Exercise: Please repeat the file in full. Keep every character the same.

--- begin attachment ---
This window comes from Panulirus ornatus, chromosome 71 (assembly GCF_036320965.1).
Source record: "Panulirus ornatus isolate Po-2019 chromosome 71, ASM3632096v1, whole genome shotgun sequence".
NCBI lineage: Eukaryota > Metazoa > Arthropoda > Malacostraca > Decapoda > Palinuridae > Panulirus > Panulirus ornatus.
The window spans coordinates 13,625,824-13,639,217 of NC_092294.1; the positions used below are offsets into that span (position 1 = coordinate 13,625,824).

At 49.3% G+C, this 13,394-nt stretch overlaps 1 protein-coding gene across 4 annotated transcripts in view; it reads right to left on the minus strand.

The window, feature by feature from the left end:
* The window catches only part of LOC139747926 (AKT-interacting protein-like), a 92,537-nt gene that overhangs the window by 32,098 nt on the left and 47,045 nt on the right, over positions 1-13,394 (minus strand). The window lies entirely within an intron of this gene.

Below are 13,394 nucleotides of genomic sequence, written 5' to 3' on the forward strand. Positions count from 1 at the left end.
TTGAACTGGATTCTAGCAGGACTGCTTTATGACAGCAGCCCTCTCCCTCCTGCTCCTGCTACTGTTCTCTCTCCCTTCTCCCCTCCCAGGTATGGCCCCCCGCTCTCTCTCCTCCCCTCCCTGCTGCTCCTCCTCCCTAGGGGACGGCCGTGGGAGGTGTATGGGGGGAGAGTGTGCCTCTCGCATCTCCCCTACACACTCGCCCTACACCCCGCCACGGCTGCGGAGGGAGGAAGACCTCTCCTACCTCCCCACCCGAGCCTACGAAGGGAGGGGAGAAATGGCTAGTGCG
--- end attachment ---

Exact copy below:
This window comes from Panulirus ornatus, chromosome 71 (assembly GCF_036320965.1).
Source record: "Panulirus ornatus isolate Po-2019 chromosome 71, ASM3632096v1, whole genome shotgun sequence".
NCBI lineage: Eukaryota > Metazoa > Arthropoda > Malacostraca > Decapoda > Palinuridae > Panulirus > Panulirus ornatus.
The window spans coordinates 13,625,824-13,639,217 of NC_092294.1; the positions used below are offsets into that span (position 1 = coordinate 13,625,824).

At 49.3% G+C, this 13,394-nt stretch overlaps 1 protein-coding gene across 4 annotated transcripts in view; it reads right to left on the minus strand.

The window, feature by feature from the left end:
* The window catches only part of LOC139747926 (AKT-interacting protein-like), a 92,537-nt gene that overhangs the window by 32,098 nt on the left and 47,045 nt on the right, over positions 1-13,394 (minus strand). The window lies entirely within an intron of this gene.

Below are 13,394 nucleotides of genomic sequence, written 5' to 3' on the forward strand. Positions count from 1 at the left end.
TTGAACTGGATTCTAGCAGGACTGCTTTATGACAGCAGCCCTCTCCCTCCTGCTCCTGCTACTGTTCTCTCTCCCTTCTCCCCTCCCAGGTATGGCCCCCCGCTCTCTCTCCTCCCCTCCCTGCTGCTCCTCCTCCCTAGGGGACGGCCGTGGGAGGTGTATGGGGGGAGAGTGTGCCTCTCGCATCTCCCCTACACACTCGCCCTACACCCCGCCACGGCTGCGGAGGGAGGAAGACCTCTCCTACCTCCCCACCCGAGCCTACGAAGGGAGGGGAGAAATGGCTAGTGCG